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Recovered Loot Can Fund Minimum Wage, Says Falana

 

Human rights lawyer and Senior Advocate of Nigeria, Femi Falana, has stated that both the federal and state governments can afford to pay the national minimum wage if looted funds are recovered.

In an interview with Channels Television, Falana remarked, “The state governments that claim they have no money to pay actually have the funds. All they need, including the Federal Government, is the political will to collect and recover money that has either been looted or withheld from the federation account.”

This statement comes amid ongoing negotiations between organized labor and the federal government over the new minimum wage, with the government rejecting labor’s initial demand of N62,000.

At the last meeting of the Tripartite Committee on the New Minimum Wage held on Friday in Abuja, labor reduced its demand from N494,000 to N250,000, while the federal government increased its offer from N60,000 to N62,000.

Due to the National Assembly being on holiday, the proposed minimum wage may have to wait until July 2. During the interview, Falana urged Nigerian authorities to muster the political will needed to pay the minimum wage.

Falana’s comments highlight a broader issue of accountability and governance in Nigeria, where significant amounts of public funds are lost to corruption. By recovering these funds, the government could address critical issues such as the payment of fair wages, which has been a longstanding demand of Nigerian workers.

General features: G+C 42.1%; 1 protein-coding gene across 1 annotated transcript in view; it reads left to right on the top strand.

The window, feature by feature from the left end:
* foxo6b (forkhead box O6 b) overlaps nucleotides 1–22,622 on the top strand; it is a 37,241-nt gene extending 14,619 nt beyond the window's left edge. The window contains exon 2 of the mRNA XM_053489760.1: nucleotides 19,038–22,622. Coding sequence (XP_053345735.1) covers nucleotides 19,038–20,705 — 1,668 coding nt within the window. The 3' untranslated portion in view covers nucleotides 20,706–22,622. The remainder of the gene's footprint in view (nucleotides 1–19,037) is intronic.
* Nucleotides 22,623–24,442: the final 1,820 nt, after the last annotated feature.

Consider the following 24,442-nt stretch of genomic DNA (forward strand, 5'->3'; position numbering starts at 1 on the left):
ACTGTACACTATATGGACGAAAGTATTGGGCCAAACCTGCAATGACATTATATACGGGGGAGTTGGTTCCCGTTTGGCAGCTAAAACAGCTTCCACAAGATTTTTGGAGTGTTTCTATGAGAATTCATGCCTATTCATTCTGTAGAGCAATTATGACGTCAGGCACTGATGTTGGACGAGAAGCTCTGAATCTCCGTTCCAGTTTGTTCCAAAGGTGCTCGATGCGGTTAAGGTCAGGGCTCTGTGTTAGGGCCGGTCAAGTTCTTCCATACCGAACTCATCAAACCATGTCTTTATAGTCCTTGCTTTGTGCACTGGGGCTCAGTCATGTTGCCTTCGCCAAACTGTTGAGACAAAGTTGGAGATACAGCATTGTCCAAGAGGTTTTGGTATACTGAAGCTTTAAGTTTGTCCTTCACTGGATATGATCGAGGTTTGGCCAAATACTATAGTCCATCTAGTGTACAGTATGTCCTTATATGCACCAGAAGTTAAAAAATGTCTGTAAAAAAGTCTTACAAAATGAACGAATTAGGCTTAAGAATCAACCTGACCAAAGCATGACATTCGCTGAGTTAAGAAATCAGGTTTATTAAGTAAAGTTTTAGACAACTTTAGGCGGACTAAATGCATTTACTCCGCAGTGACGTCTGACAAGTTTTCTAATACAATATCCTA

The debate over the minimum wage has intensified as inflation and the cost of living continue to rise, putting additional pressure on the government to find sustainable solutions. The organized labor groups have been vocal about the need for a livable wage, and the ongoing discussions are crucial for millions of Nigerian workers who struggle to make ends meet on current salaries.

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Falana’s call for political will resonates with many Nigerians who believe that with proper governance and anti-corruption measures, the country has the resources to significantly improve the living standards of its citizens. The upcoming sessions of the National Assembly will be critical in determining the outcome of these negotiations and the future of the minimum wage in Nigeria.

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